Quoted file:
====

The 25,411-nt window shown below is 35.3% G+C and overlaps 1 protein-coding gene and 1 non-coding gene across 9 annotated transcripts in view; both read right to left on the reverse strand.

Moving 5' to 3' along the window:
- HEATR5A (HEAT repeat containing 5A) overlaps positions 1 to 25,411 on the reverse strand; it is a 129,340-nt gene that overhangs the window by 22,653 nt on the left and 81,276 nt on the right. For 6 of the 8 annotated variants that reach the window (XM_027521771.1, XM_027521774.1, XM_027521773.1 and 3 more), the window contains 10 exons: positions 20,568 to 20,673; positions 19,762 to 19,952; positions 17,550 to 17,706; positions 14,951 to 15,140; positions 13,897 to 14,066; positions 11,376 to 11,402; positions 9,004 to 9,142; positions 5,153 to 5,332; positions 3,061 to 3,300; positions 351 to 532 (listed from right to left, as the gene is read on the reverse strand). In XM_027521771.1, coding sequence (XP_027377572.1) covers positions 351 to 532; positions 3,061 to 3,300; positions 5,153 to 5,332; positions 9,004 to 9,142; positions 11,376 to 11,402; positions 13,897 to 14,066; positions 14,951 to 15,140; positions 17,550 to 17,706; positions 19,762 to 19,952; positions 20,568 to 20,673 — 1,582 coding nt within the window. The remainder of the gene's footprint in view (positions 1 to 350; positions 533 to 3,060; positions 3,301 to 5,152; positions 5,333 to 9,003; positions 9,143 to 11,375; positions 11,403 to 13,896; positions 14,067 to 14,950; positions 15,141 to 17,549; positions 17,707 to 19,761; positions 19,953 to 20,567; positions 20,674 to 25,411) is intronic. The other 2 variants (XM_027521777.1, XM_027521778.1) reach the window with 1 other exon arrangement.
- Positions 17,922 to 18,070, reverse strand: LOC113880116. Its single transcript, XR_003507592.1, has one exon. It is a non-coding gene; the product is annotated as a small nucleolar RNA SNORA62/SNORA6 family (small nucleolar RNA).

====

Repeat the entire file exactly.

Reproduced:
The 25,411-nt window shown below is 35.3% G+C and overlaps 1 protein-coding gene and 1 non-coding gene across 9 annotated transcripts in view; both read right to left on the reverse strand.

Moving 5' to 3' along the window:
- HEATR5A (HEAT repeat containing 5A) overlaps positions 1 to 25,411 on the reverse strand; it is a 129,340-nt gene that overhangs the window by 22,653 nt on the left and 81,276 nt on the right. For 6 of the 8 annotated variants that reach the window (XM_027521771.1, XM_027521774.1, XM_027521773.1 and 3 more), the window contains 10 exons: positions 20,568 to 20,673; positions 19,762 to 19,952; positions 17,550 to 17,706; positions 14,951 to 15,140; positions 13,897 to 14,066; positions 11,376 to 11,402; positions 9,004 to 9,142; positions 5,153 to 5,332; positions 3,061 to 3,300; positions 351 to 532 (listed from right to left, as the gene is read on the reverse strand). In XM_027521771.1, coding sequence (XP_027377572.1) covers positions 351 to 532; positions 3,061 to 3,300; positions 5,153 to 5,332; positions 9,004 to 9,142; positions 11,376 to 11,402; positions 13,897 to 14,066; positions 14,951 to 15,140; positions 17,550 to 17,706; positions 19,762 to 19,952; positions 20,568 to 20,673 — 1,582 coding nt within the window. The remainder of the gene's footprint in view (positions 1 to 350; positions 533 to 3,060; positions 3,301 to 5,152; positions 5,333 to 9,003; positions 9,143 to 11,375; positions 11,403 to 13,896; positions 14,067 to 14,950; positions 15,141 to 17,549; positions 17,707 to 19,761; positions 19,953 to 20,567; positions 20,674 to 25,411) is intronic. The other 2 variants (XM_027521777.1, XM_027521778.1) reach the window with 1 other exon arrangement.
- Positions 17,922 to 18,070, reverse strand: LOC113880116. Its single transcript, XR_003507592.1, has one exon. It is a non-coding gene; the product is annotated as a small nucleolar RNA SNORA62/SNORA6 family (small nucleolar RNA).